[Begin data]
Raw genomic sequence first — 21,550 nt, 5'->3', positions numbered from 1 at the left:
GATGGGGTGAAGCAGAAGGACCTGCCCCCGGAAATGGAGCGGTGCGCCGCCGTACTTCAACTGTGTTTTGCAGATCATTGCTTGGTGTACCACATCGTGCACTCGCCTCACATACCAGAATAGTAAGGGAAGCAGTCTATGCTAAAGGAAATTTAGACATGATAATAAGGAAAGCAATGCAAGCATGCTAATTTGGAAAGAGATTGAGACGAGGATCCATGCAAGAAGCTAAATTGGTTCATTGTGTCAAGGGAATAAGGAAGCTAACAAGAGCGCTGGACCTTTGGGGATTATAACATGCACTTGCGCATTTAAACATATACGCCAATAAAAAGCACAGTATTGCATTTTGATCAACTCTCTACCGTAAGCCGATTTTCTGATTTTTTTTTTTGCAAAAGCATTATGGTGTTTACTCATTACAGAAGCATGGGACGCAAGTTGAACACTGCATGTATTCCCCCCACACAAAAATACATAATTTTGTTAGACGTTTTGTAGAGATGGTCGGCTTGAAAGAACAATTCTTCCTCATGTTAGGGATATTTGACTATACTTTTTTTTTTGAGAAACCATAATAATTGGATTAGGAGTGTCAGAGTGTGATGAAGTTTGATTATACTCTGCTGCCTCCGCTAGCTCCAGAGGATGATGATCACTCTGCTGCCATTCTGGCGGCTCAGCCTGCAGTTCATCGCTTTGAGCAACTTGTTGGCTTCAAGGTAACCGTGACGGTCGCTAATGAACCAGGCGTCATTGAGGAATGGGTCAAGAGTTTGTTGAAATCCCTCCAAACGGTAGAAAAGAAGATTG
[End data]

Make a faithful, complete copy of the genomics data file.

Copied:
Raw genomic sequence first — 21,550 nt, 5'->3', positions numbered from 1 at the left:
GATGGGGTGAAGCAGAAGGACCTGCCCCCGGAAATGGAGCGGTGCGCCGCCGTACTTCAACTGTGTTTTGCAGATCATTGCTTGGTGTACCACATCGTGCACTCGCCTCACATACCAGAATAGTAAGGGAAGCAGTCTATGCTAAAGGAAATTTAGACATGATAATAAGGAAAGCAATGCAAGCATGCTAATTTGGAAAGAGATTGAGACGAGGATCCATGCAAGAAGCTAAATTGGTTCATTGTGTCAAGGGAATAAGGAAGCTAACAAGAGCGCTGGACCTTTGGGGATTATAACATGCACTTGCGCATTTAAACATATACGCCAATAAAAAGCACAGTATTGCATTTTGATCAACTCTCTACCGTAAGCCGATTTTCTGATTTTTTTTTTTGCAAAAGCATTATGGTGTTTACTCATTACAGAAGCATGGGACGCAAGTTGAACACTGCATGTATTCCCCCCACACAAAAATACATAATTTTGTTAGACGTTTTGTAGAGATGGTCGGCTTGAAAGAACAATTCTTCCTCATGTTAGGGATATTTGACTATACTTTTTTTTTTGAGAAACCATAATAATTGGATTAGGAGTGTCAGAGTGTGATGAAGTTTGATTATACTCTGCTGCCTCCGCTAGCTCCAGAGGATGATGATCACTCTGCTGCCATTCTGGCGGCTCAGCCTGCAGTTCATCGCTTTGAGCAACTTGTTGGCTTCAAGGTAACCGTGACGGTCGCTAATGAACCAGGCGTCATTGAGGAATGGGTCAAGAGTTTGTTGAAATCCCTCCAAACGGTAGAAAAGAAGATTG